• Designs that can be released from a mold or die taking draft angles, pull directions and overdrafts into consideration. Similar constraints and more can be applied to parts that are stamped or forged.
  • ATOM can be ‘scriptable’ with Python: So even custom actions can be defined and taken into account during the optimization. Scripting also allows you to use ATOM within workflows built using Isight.

That gives you an idea of what ATOM can do. But how exactly is it done? Well, there’s actually a fairly detailed process or procedure that is involved. Here’s the sequence of events.

  1. To start, a user can utilize an existing FEA model or they opens or imports a geometric model. If the latter, the model could come from any CAD application. Clean up of the geometry for the analysis would occur prior to this step. Again, this doesn’t represent a finalized design but the boundary of the design that can be formed, shaped and molded.
  2. Next, the user creates the FE model by meshing the model as well as adding simulation constraints and loads.
  3. From there, the user sets up the optimization. This includes defining the objective that must be met and the variables that can change.
  4. Then, ATOM runs a topology optimization, which can result in large-scale and dramatic changes in the design geometry.
  5. Even though the topology optimization in ATOM essentially works by removing and adding elements as necessary, the resulting geometry may not be as prismatic as the user desires. So next, the user then needs to refine the topology optimization geometric results.
  6. As a next optional step, ATOM runs a shape optimization that tweaks geometry across the model to address localized issues such as peak stresses.
  7. As a final optional step, the user redefines the geometry as the output is point cloud data from the external element.

We now have an idea of what ATOM can do and how you go about doing it. What about the value you can get from it? Is it worth it? Let’s talk about that next.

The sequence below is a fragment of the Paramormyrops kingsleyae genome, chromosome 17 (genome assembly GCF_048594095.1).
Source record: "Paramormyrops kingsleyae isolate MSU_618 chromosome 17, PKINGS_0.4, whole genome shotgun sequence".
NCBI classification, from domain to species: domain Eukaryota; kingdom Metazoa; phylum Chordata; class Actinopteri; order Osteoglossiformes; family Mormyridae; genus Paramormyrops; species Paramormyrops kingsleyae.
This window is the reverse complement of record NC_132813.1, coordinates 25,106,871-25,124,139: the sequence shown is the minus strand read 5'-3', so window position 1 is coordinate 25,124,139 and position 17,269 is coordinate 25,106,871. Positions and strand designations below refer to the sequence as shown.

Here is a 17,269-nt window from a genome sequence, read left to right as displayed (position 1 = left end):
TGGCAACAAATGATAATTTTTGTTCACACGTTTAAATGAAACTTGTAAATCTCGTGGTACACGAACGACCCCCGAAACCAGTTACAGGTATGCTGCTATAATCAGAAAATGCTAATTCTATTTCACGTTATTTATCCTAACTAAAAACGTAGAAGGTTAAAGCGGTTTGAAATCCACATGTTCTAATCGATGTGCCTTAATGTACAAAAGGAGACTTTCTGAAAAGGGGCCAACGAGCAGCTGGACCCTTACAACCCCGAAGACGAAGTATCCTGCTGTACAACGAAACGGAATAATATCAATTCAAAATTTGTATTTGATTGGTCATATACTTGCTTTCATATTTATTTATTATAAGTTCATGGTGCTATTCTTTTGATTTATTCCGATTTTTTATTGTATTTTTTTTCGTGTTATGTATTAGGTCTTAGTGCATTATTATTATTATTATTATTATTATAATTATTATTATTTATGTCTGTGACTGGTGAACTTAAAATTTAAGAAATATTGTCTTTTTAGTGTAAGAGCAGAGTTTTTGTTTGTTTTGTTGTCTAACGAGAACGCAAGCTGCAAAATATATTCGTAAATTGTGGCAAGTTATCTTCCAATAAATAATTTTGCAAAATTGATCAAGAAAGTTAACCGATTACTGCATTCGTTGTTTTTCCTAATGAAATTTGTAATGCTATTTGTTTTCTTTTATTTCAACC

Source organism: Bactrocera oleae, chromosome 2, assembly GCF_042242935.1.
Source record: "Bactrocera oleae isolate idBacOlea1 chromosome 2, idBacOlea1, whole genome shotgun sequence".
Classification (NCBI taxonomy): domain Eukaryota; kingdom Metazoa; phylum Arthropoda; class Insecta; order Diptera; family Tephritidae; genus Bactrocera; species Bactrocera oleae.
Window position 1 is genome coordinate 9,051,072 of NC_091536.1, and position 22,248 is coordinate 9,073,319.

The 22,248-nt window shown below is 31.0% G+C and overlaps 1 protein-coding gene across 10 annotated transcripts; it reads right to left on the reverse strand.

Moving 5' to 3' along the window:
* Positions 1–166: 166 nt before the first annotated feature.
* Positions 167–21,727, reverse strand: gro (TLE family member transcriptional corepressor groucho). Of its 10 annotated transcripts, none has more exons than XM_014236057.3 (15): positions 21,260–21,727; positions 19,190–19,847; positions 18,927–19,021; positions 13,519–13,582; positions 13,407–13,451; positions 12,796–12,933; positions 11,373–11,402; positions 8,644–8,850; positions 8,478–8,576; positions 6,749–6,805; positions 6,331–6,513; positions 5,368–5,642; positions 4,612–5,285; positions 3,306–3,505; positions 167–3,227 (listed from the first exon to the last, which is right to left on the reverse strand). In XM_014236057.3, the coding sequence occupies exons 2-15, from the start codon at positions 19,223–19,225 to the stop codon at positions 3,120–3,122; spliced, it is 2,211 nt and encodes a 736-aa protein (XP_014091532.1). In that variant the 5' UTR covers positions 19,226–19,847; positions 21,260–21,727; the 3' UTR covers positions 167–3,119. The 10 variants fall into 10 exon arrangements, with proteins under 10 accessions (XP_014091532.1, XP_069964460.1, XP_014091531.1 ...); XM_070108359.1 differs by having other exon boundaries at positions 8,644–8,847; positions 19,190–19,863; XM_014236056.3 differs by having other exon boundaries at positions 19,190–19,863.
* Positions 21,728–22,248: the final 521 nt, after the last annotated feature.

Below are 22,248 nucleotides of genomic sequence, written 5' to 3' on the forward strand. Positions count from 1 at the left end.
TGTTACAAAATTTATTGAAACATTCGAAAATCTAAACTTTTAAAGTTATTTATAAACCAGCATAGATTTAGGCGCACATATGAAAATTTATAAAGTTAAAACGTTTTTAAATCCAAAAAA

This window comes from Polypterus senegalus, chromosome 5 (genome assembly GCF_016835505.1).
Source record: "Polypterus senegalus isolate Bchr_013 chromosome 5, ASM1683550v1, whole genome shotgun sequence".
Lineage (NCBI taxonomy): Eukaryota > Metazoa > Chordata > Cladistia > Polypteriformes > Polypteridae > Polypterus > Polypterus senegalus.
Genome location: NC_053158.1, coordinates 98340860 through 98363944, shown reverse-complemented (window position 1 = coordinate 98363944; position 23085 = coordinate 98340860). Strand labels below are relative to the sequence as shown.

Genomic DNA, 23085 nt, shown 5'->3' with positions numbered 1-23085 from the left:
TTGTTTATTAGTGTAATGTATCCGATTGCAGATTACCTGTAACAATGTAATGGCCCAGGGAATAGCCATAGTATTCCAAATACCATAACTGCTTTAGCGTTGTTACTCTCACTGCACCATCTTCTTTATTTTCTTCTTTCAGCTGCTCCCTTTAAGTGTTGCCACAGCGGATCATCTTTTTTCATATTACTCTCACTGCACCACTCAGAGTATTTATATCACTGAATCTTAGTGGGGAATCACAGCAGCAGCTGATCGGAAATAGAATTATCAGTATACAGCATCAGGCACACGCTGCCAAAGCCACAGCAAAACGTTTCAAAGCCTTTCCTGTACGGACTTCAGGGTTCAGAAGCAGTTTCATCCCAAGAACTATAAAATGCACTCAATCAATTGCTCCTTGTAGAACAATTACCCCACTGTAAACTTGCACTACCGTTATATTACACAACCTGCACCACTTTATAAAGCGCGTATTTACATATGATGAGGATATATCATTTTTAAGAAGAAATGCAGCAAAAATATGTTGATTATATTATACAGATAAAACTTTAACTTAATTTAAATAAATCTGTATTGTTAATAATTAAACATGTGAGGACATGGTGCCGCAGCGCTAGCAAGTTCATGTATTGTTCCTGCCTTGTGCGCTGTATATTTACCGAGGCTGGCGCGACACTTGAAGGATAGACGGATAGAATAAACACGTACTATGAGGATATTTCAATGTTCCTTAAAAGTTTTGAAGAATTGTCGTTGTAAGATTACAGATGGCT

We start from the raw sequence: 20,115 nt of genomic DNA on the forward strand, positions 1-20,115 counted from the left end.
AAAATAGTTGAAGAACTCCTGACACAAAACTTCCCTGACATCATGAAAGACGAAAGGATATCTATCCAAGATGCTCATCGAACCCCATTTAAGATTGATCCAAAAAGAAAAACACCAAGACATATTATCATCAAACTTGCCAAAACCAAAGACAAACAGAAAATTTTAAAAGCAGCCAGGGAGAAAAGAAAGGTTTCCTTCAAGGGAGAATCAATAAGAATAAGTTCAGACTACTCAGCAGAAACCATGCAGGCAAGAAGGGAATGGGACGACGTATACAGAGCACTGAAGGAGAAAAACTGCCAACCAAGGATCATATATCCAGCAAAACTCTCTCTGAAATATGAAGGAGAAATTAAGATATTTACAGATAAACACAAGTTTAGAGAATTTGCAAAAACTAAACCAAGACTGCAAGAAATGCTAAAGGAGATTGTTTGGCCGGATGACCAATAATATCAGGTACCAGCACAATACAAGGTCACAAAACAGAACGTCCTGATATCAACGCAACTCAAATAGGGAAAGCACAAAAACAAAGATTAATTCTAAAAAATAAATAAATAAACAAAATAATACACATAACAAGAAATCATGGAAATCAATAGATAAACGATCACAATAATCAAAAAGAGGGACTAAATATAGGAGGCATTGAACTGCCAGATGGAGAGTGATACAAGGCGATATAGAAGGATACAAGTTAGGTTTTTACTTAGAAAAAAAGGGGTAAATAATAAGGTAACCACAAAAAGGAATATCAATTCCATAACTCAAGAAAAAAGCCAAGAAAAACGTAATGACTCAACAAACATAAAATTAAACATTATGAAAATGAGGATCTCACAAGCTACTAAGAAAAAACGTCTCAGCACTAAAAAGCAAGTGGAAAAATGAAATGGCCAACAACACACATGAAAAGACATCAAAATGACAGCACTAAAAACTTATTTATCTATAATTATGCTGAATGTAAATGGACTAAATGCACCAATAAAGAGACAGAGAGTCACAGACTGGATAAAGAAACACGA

Commentary and Analysis

Software applications like ATOM and OptiStruct offer a number of advantageous capabilities for an organization. For those of you that haven’t read my post on Altair’s OptiStruct, let me take a moment to recap those advantages here.

  • The emergence of Direct Modeling has enabled more engineers, as opposed to CAD specialists, to use CAD for design activities. However, some designs are almost exclusively functionally driven. In those cases, a functionally driven design method, like using shape optimization, is a better fit than trying to creatively come up with something new.
  • Furthermore, shape optimization technology is valuable for engineers in that they can flip it on, walk away and work on another design. Every engineer is pressed for time today. This technology essentially lets them be more productive.
  • As good as a fit as it might seem, you wouldn’t use this technology on every single part you design. This is not a technology that is ‘casual user ready’ in the way that simpler more directional analyses are. You’d want to apply this to the really big, nasty and tough design problems where there would be a big payoff in terms of weight or cost.

In addition to those advantages and caveats, there’s another one that needs to be pointed out. Neither OptiStruct or ATOM includes CFD simulations in shape optimizations. Maybe that’s asking a bit too much, but if you’re going to invest a significant portion of time setting this thing up and then a significant amount of time in terms of computational cycles, you really do want to make sure that you cover all of the design’s behavioral characteristics. Maybe that will be a point to support in the future.

Interestingly enough, this area of discussion brings up an important advantage in using ATOM.

ATOM’s Support of Advanced Physics